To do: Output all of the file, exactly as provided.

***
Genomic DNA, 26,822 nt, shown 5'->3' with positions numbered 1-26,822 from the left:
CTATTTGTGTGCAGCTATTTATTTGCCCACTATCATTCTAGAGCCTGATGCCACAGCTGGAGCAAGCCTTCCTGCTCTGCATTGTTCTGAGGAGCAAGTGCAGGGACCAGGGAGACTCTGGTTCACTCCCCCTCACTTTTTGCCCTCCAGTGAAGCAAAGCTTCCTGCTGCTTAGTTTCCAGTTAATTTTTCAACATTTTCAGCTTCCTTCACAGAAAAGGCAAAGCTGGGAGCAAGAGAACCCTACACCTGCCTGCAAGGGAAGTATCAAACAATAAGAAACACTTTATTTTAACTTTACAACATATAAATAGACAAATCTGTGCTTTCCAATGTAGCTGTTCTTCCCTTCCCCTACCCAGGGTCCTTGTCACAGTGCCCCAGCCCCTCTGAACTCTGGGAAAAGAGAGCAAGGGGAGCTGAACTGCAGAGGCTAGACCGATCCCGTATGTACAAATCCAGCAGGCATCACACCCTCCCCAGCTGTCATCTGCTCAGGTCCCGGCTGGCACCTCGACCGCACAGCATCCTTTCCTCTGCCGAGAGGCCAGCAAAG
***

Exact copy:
Genomic DNA, 26,822 nt, shown 5'->3' with positions numbered 1-26,822 from the left:
CTATTTGTGTGCAGCTATTTATTTGCCCACTATCATTCTAGAGCCTGATGCCACAGCTGGAGCAAGCCTTCCTGCTCTGCATTGTTCTGAGGAGCAAGTGCAGGGACCAGGGAGACTCTGGTTCACTCCCCCTCACTTTTTGCCCTCCAGTGAAGCAAAGCTTCCTGCTGCTTAGTTTCCAGTTAATTTTTCAACATTTTCAGCTTCCTTCACAGAAAAGGCAAAGCTGGGAGCAAGAGAACCCTACACCTGCCTGCAAGGGAAGTATCAAACAATAAGAAACACTTTATTTTAACTTTACAACATATAAATAGACAAATCTGTGCTTTCCAATGTAGCTGTTCTTCCCTTCCCCTACCCAGGGTCCTTGTCACAGTGCCCCAGCCCCTCTGAACTCTGGGAAAAGAGAGCAAGGGGAGCTGAACTGCAGAGGCTAGACCGATCCCGTATGTACAAATCCAGCAGGCATCACACCCTCCCCAGCTGTCATCTGCTCAGGTCCCGGCTGGCACCTCGACCGCACAGCATCCTTTCCTCTGCCGAGAGGCCAGCAAAG